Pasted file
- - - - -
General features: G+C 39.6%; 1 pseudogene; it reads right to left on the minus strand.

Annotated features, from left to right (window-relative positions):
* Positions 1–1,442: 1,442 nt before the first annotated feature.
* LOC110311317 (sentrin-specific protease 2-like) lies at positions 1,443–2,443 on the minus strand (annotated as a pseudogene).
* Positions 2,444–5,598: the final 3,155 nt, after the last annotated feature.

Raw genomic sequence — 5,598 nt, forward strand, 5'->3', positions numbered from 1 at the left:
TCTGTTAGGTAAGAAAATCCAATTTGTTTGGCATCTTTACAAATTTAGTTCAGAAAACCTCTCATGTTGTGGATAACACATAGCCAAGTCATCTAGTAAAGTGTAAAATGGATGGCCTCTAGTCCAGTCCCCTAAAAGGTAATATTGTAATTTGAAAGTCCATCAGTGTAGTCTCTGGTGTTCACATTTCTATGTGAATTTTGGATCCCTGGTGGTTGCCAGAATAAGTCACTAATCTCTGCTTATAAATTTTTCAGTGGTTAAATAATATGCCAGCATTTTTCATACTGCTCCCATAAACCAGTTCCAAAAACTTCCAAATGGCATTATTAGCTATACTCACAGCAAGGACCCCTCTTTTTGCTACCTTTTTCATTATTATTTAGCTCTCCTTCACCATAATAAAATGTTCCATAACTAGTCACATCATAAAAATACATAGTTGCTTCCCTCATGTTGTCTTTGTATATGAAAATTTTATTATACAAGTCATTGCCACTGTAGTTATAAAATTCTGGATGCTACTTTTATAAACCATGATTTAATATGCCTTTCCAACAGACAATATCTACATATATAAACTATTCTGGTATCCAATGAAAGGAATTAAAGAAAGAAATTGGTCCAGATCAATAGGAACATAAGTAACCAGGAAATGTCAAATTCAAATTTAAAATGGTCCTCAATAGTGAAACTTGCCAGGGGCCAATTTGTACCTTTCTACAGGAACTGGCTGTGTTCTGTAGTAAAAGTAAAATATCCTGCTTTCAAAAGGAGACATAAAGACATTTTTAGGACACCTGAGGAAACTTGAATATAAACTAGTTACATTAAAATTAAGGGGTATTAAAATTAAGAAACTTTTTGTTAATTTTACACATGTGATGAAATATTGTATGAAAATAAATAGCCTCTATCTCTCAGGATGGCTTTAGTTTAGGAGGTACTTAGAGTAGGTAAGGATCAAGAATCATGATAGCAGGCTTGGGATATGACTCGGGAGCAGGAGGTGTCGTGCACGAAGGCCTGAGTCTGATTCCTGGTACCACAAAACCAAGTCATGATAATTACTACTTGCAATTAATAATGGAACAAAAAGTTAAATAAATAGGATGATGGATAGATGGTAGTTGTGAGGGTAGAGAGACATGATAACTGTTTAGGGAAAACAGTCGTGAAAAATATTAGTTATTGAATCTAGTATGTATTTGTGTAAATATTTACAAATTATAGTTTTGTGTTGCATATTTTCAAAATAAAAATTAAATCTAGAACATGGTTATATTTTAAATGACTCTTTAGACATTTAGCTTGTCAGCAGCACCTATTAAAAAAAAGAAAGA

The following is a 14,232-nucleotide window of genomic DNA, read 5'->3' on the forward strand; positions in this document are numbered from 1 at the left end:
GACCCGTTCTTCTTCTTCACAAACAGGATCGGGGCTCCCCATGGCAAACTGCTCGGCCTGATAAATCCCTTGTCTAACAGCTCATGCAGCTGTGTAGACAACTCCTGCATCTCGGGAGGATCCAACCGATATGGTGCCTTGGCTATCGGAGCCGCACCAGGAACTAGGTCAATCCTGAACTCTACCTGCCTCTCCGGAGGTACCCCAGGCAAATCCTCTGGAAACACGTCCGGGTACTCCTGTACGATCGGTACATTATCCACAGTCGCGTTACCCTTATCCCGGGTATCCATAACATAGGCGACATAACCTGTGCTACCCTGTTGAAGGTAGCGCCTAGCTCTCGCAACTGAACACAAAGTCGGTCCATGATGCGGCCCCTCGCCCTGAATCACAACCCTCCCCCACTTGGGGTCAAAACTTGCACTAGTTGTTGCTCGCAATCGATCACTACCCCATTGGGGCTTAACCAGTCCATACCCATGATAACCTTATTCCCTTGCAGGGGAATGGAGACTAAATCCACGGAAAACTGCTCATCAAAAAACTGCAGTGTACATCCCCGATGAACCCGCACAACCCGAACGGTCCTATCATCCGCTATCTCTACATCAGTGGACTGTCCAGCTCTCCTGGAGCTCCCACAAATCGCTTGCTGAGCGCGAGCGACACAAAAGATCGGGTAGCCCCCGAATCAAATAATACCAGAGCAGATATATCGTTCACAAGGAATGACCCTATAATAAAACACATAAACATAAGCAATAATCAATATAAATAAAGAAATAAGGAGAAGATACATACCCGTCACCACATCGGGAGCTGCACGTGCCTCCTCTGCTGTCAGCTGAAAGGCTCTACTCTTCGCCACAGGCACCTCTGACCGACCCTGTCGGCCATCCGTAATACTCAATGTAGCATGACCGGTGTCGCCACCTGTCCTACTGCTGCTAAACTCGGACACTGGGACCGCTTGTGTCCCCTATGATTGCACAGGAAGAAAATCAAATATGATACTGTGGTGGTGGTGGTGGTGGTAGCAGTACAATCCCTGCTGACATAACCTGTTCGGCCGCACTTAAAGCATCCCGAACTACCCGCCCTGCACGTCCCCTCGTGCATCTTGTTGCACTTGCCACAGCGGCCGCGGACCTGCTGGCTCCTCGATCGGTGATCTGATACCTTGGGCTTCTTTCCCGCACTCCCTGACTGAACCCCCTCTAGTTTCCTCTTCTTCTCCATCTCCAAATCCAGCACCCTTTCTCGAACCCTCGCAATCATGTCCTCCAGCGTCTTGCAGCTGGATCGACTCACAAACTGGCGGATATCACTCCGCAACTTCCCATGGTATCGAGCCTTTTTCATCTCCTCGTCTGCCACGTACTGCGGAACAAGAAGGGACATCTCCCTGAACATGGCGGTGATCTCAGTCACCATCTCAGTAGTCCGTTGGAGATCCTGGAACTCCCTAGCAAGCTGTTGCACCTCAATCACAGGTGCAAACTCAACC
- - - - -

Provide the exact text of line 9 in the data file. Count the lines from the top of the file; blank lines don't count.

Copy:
GACCCGTTCTTCTTCTTCACAAACAGGATCGGGGCTCCCCATGGCAAACTGCTCGGCCTGATAAATCCCTTGTCTAACAGCTCATGCAGCTGTGTAGACAACTCCTGCATCTCGGGAGGATCCAACCGATATGGTGCCTTGGCTATCGGAGCCGCACCAGGAACTAGGTCAATCCTGAACTCTACCTGCCTCTCCGGAGGTACCCCAGGCAAATCCTCTGGAAACACGTCCGGGTACTCCTGTACGATCGGTACATTATCCACAGTCGCGTTACCCTTATCCCGGGTATCCATAACATAGGCGACATAACCTGTGCTACCCTGTTGAAGGTAGCGCCTAGCTCTCGCAACTGAACACAAAGTCGGTCCATGATGCGGCCCCTCGCCCTGAATCACAACCCTCCCCCACTTGGGGTCAAAACTTGCACTAGTTGTTGCTCGCAATCGATCACTACCCCATTGGGGCTTAACCAGTCCATACCCATGATAACCTTATTCCCTTGCAGGGGAATGGAGACTAAATCCACGGAAAACTGCTCATCAAAAAACTGCAGTGTACATCCCCGATGAACCCGCACAACCCGAACGGTCCTATCATCCGCTATCTCTACATCAGTGGACTGTCCAGCTCTCCTGGAGCTCCCACAAATCGCTTGCTGAGCGCGAGCGACACAAAAGATCGGGTAGCCCCCGAATCAAATAATACCAGAGCAGATATATCGTTCACAAGGAATGACCCTATAATAAAACACATAAACATAAGCAATAATCAATATAAATAAAGAAATAAGGAGAAGATACATACCCGTCACCACATCGGGAGCTGCACGTGCCTCCTCTGCTGTCAGCTGAAAGGCTCTACTCTTCGCCACAGGCACCTCTGACCGACCCTGTCGGCCATCCGTAATACTCAATGTAGCATGACCGGTGTCGCCACCTGTCCTACTGCTGCTAAACTCGGACACTGGGACCGCTTGTGTCCCCTATGATTGCACAGGAAGAAAATCAAATATGATACTGTGGTGGTGGTGGTGGTGGTAGCAGTACAATCCCTGCTGACATAACCTGTTCGGCCGCACTTAAAGCATCCCGAACTACCCGCCCTGCACGTCCCCTCGTGCATCTTGTTGCACTTGCCACAGCGGCCGCGGACCTGCTGGCTCCTCGATCGGTGATCTGATACCTTGGGCTTCTTTCCCGCACTCCCTGACTGAACCCCCTCTAGTTTCCTCTTCTTCTCCATCTCCAAATCCAGCACCCTTTCTCGAACCCTCGCAATCATGTCCTCCAGCGTCTTGCAGCTGGATCGACTCACAAACTGGCGGATATCACTCCGCAACTTCCCATGGTATCGAGCCTTTTTCATCTCCTCGTCTGCCACGTACTGCGGAACAAGAAGGGACATCTCCCTGAACATGGCGGTGATCTCAGTCACCATCTCAGTAGTCCGTTGGAGATCCTGGAACTCCCTAGCAAGCTGTTGCACCTCAATCACAGGTGCAAACTCAACC